Ed Corney’s personal scrapbook: page six

The Master Poser judges the controversial 1992 WBF championship

1992 WBF Judging Panel: Ken Waller, Ed Corney, Dave Draper, Janice Ragain, Roger Callard and Pete Grymkowski

Ed’s judging worksheet for round three of the show . . . the “Entertainment Round”

Vince McMahon created the WBF as competition to the long established International Federation of Bodybuilders (IFBB).

In 1990, McMahon initially denied that he was starting a bodybuilding organization, instead stressing that he was only starting a magazine called “Bodybuilding Lifestyles”. He hired famed bodybuilding personality Tom Platz to oversee the publication.

The magazine secured a booth at the IFBB Mr. Olympia contest held on September 15, 1990 in Chicago, IL. At the conclusion of that competition, the booth handed out press releases announcing the WBF’s formation. The press release stated that the WBF would “revamp professional bodybuilding with dramatic new events and the richest prize money in the history of the sport.” It also mentioned that Tom Platz would be Director of Talent Development for the organization.

McMahon announced at the company’s unveiling on January 30, 1991 in New York’s Plaza Hotel that the WBF had signed thirteen competitors, many IFBB regulars, to long-term contracts: Aaron Baker, Mike Christian, Vince Comerford, David Dearth, Berry DeMey, Johnnie Morant, Danny Padilla, Tony Pearson, Jim Quinn, Mike Quinn, Eddie Robinson, Gary Strydom and Troy Zuccolotto. They were dubbed the WBF BodyStars.

The first competition aired June 15, 1991 live on pay per view from Atlantic City, NJ and was met with mixed reviews. Critics noted the WBF’s attempt at developing characters for each BodyStar went against Vince McMahon’s initial promise to keep professional wrestling away from bodybuilding. To promote the show, both the WBF BodyStars and the WWF Superstars appeared on a series of Family Feud episodes. Regis Philbin was brought in to co-host the event with McMahon and Bobby Heenan.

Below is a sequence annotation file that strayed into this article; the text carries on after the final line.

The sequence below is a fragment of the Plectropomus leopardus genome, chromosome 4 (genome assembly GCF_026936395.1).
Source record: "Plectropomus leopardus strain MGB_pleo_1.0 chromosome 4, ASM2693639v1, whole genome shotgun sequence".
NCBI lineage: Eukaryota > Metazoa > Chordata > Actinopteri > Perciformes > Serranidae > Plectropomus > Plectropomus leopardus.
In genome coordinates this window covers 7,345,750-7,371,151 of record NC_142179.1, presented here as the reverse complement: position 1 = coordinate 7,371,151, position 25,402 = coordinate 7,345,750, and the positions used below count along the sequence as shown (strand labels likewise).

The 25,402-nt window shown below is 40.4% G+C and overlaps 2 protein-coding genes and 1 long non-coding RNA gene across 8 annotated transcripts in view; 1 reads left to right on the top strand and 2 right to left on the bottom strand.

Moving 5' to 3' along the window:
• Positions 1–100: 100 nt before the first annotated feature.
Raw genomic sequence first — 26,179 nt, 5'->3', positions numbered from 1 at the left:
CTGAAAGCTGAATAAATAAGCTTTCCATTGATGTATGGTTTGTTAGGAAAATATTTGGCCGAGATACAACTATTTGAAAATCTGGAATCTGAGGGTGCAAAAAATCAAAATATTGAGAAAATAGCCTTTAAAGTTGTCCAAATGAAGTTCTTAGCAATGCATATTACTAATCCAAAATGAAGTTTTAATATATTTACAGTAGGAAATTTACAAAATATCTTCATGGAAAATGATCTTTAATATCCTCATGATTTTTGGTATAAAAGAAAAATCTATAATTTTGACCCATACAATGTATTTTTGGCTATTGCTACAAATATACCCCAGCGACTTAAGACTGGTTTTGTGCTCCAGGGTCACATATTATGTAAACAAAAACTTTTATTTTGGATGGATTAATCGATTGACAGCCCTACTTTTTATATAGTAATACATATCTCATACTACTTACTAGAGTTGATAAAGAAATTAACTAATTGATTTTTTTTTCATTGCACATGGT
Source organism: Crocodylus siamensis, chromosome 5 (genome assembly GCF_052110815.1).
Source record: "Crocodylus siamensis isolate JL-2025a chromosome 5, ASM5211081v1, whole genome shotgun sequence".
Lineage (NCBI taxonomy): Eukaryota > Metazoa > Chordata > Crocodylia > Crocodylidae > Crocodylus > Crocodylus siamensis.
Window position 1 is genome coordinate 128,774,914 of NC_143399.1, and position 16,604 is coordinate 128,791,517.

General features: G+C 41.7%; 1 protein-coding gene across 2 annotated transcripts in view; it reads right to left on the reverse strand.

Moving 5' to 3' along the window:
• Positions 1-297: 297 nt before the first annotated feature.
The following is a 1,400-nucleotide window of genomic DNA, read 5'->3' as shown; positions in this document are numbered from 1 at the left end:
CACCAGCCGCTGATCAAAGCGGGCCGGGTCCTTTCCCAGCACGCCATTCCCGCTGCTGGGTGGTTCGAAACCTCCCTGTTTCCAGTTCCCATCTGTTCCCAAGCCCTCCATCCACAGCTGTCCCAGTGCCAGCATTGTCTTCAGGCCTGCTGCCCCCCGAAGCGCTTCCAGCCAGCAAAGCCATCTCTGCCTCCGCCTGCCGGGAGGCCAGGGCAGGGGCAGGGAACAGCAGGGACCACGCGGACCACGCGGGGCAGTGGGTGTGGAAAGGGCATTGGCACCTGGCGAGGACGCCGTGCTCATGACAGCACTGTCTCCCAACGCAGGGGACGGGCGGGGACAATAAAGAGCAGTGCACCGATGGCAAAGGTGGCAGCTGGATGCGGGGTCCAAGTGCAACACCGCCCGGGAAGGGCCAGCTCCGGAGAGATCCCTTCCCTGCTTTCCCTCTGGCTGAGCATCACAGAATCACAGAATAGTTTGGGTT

It was announced in a private meeting with BodyStars that because Vince McMahon was under federal suspicion for steroid distribution, the second competition would have to be drug-free. Former television personality and bodybuilder Lou Ferrigno had just signed with the WBF and immediately left the company upon hearing this news.
Many BodyStars were unable to get their bodies clean before the June 1992 competition in Long Beach, CA that aired live on pay per view. It resulted in the physiques of several competitors appearing less than acceptable. This damaged McMahon’s reputation in the eyes of the bodybuilding community. Professional wrestler Lex Luger was scheduled to compete on this show as a guest performer, but was involved in a motorcycle accident prior to the event. He was instead interviewed via satellite during the live pay per view broadcast.

Vince McMahon called the owners of IFBB on July 15, 1992 and announced the WBF was disbanding.